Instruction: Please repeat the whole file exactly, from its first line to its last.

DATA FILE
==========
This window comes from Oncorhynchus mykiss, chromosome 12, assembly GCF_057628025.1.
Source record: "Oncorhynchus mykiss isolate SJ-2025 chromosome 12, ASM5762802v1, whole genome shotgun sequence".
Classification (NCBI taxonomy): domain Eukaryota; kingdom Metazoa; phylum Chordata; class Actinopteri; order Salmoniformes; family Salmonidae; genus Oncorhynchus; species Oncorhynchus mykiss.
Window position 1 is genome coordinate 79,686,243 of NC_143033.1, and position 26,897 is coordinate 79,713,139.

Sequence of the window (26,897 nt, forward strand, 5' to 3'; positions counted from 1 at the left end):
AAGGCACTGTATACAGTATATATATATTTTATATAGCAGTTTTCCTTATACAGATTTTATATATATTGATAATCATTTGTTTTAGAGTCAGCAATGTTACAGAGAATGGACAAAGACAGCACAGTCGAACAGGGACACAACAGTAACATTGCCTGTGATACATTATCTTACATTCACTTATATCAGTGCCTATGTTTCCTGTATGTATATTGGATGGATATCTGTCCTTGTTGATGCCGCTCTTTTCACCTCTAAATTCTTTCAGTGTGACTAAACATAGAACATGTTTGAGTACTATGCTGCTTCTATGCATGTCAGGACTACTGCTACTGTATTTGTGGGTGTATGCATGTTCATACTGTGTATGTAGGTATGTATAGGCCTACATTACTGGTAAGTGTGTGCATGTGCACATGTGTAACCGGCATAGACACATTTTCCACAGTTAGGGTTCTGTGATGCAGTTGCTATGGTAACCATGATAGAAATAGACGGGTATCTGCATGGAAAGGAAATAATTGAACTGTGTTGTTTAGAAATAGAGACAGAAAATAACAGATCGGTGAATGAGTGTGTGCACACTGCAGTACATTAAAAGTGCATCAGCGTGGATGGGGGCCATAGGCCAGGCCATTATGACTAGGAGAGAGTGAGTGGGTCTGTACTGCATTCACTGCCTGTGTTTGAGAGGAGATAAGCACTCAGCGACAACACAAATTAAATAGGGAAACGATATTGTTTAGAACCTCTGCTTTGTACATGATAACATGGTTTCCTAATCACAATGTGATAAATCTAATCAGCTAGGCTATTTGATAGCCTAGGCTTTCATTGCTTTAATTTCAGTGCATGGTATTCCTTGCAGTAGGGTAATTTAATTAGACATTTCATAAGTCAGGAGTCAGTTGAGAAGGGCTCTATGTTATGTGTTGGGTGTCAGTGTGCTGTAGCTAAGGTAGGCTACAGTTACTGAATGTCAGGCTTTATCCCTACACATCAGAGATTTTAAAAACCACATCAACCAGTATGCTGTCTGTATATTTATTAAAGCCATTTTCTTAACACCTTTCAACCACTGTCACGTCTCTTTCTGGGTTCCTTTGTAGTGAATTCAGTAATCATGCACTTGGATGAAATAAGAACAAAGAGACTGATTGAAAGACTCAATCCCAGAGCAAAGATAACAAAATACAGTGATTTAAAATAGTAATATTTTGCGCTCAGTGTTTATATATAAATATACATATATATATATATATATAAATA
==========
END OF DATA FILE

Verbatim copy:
This window comes from Oncorhynchus mykiss, chromosome 12, assembly GCF_057628025.1.
Source record: "Oncorhynchus mykiss isolate SJ-2025 chromosome 12, ASM5762802v1, whole genome shotgun sequence".
Classification (NCBI taxonomy): domain Eukaryota; kingdom Metazoa; phylum Chordata; class Actinopteri; order Salmoniformes; family Salmonidae; genus Oncorhynchus; species Oncorhynchus mykiss.
Window position 1 is genome coordinate 79,686,243 of NC_143033.1, and position 26,897 is coordinate 79,713,139.

Sequence of the window (26,897 nt, forward strand, 5' to 3'; positions counted from 1 at the left end):
AAGGCACTGTATACAGTATATATATATTTTATATAGCAGTTTTCCTTATACAGATTTTATATATATTGATAATCATTTGTTTTAGAGTCAGCAATGTTACAGAGAATGGACAAAGACAGCACAGTCGAACAGGGACACAACAGTAACATTGCCTGTGATACATTATCTTACATTCACTTATATCAGTGCCTATGTTTCCTGTATGTATATTGGATGGATATCTGTCCTTGTTGATGCCGCTCTTTTCACCTCTAAATTCTTTCAGTGTGACTAAACATAGAACATGTTTGAGTACTATGCTGCTTCTATGCATGTCAGGACTACTGCTACTGTATTTGTGGGTGTATGCATGTTCATACTGTGTATGTAGGTATGTATAGGCCTACATTACTGGTAAGTGTGTGCATGTGCACATGTGTAACCGGCATAGACACATTTTCCACAGTTAGGGTTCTGTGATGCAGTTGCTATGGTAACCATGATAGAAATAGACGGGTATCTGCATGGAAAGGAAATAATTGAACTGTGTTGTTTAGAAATAGAGACAGAAAATAACAGATCGGTGAATGAGTGTGTGCACACTGCAGTACATTAAAAGTGCATCAGCGTGGATGGGGGCCATAGGCCAGGCCATTATGACTAGGAGAGAGTGAGTGGGTCTGTACTGCATTCACTGCCTGTGTTTGAGAGGAGATAAGCACTCAGCGACAACACAAATTAAATAGGGAAACGATATTGTTTAGAACCTCTGCTTTGTACATGATAACATGGTTTCCTAATCACAATGTGATAAATCTAATCAGCTAGGCTATTTGATAGCCTAGGCTTTCATTGCTTTAATTTCAGTGCATGGTATTCCTTGCAGTAGGGTAATTTAATTAGACATTTCATAAGTCAGGAGTCAGTTGAGAAGGGCTCTATGTTATGTGTTGGGTGTCAGTGTGCTGTAGCTAAGGTAGGCTACAGTTACTGAATGTCAGGCTTTATCCCTACACATCAGAGATTTTAAAAACCACATCAACCAGTATGCTGTCTGTATATTTATTAAAGCCATTTTCTTAACACCTTTCAACCACTGTCACGTCTCTTTCTGGGTTCCTTTGTAGTGAATTCAGTAATCATGCACTTGGATGAAATAAGAACAAAGAGACTGATTGAAAGACTCAATCCCAGAGCAAAGATAACAAAATACAGTGATTTAAAATAGTAATATTTTGCGCTCAGTGTTTATATATAAATATACATATATATATATATATATAAATA